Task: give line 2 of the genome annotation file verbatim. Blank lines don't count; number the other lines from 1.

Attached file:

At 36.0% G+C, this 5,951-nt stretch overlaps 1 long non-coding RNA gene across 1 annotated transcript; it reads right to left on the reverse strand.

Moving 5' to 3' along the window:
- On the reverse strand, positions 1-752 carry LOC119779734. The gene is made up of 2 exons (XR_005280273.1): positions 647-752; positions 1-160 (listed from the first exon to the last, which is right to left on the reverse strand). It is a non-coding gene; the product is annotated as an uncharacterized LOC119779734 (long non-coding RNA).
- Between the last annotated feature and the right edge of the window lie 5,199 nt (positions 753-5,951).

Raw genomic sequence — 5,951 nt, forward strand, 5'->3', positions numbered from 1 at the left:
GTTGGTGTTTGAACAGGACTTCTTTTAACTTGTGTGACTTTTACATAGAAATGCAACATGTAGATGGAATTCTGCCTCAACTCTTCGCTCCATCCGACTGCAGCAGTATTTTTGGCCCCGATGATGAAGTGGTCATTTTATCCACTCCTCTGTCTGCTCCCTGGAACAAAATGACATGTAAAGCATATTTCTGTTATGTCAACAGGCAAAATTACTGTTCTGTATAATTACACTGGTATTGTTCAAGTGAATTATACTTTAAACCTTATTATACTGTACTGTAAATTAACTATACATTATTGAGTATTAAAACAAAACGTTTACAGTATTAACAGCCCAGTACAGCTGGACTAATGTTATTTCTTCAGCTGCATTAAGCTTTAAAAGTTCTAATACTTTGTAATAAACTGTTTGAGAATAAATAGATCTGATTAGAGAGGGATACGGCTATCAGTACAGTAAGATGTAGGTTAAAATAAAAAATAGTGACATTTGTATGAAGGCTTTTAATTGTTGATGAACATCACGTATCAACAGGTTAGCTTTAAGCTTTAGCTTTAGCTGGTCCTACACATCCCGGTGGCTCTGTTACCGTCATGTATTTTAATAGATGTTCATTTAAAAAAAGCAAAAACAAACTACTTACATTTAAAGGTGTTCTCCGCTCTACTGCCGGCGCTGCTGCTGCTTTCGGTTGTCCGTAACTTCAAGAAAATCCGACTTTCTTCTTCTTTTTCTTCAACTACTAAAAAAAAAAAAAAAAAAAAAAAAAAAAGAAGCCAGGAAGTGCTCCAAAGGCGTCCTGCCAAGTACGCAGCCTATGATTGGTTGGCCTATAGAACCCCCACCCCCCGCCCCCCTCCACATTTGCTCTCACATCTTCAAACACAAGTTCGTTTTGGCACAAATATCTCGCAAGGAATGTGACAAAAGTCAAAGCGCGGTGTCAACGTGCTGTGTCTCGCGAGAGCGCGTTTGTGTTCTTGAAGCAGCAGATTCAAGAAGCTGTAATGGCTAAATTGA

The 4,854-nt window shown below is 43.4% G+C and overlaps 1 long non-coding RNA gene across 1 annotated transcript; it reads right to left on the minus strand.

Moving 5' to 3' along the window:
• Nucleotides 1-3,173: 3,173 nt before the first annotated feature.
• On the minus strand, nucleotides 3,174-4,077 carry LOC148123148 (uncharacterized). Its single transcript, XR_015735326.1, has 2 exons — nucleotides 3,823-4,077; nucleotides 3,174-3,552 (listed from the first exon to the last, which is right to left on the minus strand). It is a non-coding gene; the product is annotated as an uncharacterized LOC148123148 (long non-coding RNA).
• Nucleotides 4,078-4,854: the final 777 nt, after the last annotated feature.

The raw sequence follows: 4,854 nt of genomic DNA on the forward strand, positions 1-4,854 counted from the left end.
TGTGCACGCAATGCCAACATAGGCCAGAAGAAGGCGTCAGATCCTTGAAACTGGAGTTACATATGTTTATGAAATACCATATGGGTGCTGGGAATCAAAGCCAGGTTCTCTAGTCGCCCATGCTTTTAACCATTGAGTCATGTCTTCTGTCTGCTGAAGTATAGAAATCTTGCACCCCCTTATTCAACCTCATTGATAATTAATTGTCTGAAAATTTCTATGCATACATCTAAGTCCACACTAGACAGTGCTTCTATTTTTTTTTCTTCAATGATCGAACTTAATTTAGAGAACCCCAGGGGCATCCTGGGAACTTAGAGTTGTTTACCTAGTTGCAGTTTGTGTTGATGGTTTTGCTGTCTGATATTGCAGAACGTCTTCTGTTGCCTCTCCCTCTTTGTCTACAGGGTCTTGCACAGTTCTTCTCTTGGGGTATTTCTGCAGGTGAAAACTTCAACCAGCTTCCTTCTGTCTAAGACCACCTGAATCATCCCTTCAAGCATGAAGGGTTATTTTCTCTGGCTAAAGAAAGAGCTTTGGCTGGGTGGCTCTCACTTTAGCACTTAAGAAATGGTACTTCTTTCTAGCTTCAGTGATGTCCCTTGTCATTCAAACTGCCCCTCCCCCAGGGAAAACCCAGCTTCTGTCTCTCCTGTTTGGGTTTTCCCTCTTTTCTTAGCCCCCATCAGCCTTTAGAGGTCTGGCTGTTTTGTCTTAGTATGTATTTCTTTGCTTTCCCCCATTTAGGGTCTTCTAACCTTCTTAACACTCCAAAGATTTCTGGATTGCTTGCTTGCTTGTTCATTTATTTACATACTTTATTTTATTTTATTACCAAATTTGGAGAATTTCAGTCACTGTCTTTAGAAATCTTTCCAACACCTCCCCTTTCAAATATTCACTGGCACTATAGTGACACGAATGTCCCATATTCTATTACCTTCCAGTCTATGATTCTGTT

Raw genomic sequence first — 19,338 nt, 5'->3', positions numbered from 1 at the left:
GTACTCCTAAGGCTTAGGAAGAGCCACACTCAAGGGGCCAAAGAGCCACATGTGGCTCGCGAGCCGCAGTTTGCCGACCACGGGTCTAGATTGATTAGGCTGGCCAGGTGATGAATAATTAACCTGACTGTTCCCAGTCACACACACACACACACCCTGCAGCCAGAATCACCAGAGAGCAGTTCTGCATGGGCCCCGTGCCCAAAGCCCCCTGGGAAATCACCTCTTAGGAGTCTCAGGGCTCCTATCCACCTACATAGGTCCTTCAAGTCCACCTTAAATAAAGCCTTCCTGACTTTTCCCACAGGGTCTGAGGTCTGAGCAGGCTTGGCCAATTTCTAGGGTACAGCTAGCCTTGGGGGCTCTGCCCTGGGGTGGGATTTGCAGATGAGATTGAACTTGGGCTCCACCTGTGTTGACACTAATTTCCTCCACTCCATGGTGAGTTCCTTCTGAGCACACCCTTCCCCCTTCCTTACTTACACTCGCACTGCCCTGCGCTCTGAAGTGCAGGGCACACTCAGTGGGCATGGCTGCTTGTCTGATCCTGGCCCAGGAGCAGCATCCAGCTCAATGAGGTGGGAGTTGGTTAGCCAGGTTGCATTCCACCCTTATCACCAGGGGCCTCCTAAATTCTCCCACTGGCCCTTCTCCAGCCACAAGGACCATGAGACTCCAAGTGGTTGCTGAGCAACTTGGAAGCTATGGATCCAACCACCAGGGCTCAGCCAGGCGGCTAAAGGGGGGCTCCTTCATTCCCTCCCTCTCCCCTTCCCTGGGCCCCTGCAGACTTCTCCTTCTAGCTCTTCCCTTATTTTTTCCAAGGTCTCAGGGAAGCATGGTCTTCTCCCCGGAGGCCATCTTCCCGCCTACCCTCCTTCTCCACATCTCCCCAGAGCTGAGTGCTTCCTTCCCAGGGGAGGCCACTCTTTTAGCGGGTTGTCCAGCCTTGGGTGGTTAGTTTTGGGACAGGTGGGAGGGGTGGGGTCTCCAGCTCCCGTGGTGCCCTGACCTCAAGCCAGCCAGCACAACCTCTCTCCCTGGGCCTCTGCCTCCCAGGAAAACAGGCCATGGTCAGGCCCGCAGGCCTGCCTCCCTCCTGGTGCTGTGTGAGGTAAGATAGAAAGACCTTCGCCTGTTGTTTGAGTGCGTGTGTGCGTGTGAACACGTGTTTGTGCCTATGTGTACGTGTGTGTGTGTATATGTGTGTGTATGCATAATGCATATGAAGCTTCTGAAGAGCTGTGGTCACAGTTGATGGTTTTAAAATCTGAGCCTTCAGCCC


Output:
Moving 5' to 3' along the window: